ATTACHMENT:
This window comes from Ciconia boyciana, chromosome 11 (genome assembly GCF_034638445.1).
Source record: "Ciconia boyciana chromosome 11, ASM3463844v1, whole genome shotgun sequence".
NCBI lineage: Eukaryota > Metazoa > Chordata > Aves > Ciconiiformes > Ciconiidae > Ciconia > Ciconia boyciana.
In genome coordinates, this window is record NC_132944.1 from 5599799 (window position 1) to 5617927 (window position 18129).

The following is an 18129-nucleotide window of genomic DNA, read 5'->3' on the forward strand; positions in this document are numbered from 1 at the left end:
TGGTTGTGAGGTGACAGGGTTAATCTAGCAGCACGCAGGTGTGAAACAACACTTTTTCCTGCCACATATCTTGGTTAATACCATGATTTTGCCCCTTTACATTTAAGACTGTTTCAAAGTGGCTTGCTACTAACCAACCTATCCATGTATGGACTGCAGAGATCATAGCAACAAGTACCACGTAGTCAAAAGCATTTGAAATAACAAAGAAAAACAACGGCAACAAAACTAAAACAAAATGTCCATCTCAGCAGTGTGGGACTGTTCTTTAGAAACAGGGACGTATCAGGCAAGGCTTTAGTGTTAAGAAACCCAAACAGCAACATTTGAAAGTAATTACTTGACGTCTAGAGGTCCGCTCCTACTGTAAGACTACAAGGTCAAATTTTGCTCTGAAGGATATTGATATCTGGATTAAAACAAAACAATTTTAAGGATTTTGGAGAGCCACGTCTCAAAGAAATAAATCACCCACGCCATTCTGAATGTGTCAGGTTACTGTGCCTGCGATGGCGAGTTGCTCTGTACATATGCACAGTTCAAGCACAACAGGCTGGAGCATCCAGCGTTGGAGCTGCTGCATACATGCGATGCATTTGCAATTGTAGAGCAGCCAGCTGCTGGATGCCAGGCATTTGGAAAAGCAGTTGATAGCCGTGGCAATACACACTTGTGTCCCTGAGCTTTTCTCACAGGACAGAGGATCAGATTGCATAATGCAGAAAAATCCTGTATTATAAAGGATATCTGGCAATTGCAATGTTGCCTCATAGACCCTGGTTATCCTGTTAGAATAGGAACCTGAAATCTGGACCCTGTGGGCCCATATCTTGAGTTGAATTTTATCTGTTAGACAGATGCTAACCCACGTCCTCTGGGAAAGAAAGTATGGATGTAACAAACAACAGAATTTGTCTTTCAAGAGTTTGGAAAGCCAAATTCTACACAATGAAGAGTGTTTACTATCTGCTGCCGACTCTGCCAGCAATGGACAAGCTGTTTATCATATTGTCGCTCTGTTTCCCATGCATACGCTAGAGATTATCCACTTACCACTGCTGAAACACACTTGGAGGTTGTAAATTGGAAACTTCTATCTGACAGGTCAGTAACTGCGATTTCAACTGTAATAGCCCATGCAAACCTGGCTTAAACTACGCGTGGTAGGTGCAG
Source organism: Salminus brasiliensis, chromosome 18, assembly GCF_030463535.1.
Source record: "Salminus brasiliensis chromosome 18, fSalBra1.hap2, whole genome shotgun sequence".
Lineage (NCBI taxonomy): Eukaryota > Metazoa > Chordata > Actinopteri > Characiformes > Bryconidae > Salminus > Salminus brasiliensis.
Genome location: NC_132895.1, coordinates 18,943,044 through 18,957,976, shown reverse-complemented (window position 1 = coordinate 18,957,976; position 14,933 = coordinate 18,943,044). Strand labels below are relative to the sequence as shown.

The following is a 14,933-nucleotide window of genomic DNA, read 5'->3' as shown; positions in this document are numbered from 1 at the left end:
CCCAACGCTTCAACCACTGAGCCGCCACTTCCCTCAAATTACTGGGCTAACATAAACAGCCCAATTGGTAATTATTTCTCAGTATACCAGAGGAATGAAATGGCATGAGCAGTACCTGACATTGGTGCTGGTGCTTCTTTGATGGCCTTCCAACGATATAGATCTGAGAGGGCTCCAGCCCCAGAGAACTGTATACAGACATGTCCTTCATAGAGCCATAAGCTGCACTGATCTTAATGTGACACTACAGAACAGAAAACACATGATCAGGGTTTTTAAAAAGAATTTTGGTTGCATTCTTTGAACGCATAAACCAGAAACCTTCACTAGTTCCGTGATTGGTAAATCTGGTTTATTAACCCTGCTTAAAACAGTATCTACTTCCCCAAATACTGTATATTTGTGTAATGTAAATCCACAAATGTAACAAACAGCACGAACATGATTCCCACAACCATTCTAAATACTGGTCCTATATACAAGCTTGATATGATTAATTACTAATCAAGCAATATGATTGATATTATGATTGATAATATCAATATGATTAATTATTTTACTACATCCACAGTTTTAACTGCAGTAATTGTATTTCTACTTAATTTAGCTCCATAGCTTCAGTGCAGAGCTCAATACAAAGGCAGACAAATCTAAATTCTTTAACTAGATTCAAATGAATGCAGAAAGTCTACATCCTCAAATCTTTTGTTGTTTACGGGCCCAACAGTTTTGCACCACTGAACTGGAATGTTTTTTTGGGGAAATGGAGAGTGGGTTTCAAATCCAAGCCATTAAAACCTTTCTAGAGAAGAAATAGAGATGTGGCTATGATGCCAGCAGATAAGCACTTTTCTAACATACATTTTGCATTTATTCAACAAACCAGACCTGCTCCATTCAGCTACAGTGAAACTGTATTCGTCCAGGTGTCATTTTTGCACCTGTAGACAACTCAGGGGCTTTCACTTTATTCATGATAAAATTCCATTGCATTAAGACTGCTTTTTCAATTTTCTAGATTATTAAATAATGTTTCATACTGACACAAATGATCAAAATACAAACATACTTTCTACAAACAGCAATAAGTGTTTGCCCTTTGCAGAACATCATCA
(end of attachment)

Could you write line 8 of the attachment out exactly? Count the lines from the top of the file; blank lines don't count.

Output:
Source record: "Salminus brasiliensis chromosome 18, fSalBra1.hap2, whole genome shotgun sequence".